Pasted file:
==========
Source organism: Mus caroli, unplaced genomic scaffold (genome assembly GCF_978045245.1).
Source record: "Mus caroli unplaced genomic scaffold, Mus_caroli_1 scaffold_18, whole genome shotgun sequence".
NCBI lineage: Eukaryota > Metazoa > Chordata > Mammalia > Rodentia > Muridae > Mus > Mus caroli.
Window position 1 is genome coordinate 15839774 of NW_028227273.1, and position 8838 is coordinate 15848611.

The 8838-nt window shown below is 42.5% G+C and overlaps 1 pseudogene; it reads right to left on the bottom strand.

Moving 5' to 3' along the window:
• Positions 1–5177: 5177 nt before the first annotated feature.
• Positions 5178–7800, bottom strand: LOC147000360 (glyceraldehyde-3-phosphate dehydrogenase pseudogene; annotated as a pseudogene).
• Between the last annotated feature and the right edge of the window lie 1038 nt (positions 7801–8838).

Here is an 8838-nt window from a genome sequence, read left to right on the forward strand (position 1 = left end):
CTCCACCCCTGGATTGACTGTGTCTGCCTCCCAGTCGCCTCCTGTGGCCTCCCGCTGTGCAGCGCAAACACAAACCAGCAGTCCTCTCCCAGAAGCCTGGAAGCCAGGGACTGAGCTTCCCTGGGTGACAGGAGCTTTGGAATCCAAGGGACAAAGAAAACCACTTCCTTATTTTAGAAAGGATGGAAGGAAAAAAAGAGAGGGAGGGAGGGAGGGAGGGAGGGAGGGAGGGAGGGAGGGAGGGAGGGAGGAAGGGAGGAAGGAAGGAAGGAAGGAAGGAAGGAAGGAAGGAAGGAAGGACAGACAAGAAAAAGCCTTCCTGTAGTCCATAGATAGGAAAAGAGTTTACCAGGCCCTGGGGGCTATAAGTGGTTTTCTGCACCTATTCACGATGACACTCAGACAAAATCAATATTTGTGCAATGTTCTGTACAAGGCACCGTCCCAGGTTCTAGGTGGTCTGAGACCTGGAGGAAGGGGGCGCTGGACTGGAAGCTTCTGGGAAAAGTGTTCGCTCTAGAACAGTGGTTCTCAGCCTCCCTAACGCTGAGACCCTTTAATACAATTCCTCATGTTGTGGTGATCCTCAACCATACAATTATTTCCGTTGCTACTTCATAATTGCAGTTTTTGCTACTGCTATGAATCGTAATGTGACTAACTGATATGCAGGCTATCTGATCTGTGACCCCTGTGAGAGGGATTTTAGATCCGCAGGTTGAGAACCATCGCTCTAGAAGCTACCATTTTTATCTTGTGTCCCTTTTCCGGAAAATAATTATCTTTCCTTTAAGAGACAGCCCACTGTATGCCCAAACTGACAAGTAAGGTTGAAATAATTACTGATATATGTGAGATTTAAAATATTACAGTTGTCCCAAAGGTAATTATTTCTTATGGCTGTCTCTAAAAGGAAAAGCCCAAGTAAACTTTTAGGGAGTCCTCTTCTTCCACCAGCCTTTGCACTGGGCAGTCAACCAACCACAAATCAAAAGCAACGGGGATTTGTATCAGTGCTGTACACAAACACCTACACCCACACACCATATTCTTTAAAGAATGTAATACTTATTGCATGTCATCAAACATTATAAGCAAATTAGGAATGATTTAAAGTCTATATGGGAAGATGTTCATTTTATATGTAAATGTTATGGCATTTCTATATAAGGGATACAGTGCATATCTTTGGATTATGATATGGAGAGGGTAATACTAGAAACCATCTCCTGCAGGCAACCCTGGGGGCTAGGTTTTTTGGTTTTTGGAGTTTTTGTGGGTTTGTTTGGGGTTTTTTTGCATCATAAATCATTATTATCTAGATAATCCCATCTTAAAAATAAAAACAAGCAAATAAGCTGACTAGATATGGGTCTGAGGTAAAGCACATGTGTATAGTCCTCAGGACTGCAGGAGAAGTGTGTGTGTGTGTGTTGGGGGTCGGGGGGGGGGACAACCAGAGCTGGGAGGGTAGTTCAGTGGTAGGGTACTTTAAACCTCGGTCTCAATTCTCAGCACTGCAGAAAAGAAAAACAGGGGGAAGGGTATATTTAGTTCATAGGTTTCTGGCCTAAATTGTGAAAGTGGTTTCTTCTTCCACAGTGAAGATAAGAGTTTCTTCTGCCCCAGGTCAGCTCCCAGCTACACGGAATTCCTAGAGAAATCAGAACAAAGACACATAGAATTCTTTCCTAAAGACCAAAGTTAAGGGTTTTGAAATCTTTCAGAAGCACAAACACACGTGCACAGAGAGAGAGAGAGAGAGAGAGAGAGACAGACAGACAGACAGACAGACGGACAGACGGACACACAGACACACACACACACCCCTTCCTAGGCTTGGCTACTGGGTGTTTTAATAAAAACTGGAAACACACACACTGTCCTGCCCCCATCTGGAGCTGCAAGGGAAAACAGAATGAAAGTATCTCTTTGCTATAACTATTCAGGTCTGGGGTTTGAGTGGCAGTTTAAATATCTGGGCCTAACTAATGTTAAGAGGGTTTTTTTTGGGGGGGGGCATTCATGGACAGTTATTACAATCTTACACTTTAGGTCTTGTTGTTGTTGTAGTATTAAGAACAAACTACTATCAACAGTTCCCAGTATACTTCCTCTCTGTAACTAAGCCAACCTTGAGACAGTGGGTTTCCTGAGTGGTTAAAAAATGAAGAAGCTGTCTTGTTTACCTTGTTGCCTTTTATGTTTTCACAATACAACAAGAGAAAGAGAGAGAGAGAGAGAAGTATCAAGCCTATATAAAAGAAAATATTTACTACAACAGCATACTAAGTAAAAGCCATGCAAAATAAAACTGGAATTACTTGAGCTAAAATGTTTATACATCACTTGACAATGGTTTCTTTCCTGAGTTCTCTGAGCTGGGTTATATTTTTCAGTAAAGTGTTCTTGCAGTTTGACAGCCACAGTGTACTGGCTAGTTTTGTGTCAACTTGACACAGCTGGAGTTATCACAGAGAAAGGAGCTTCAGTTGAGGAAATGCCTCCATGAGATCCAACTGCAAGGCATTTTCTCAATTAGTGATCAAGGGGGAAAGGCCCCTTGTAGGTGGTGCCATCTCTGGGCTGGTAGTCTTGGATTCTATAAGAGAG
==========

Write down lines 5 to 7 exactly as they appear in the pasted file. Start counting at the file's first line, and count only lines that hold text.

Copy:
The 8838-nt window shown below is 42.5% G+C and overlaps 1 pseudogene; it reads right to left on the bottom strand.

Moving 5' to 3' along the window:
• Positions 1–5177: 5177 nt before the first annotated feature.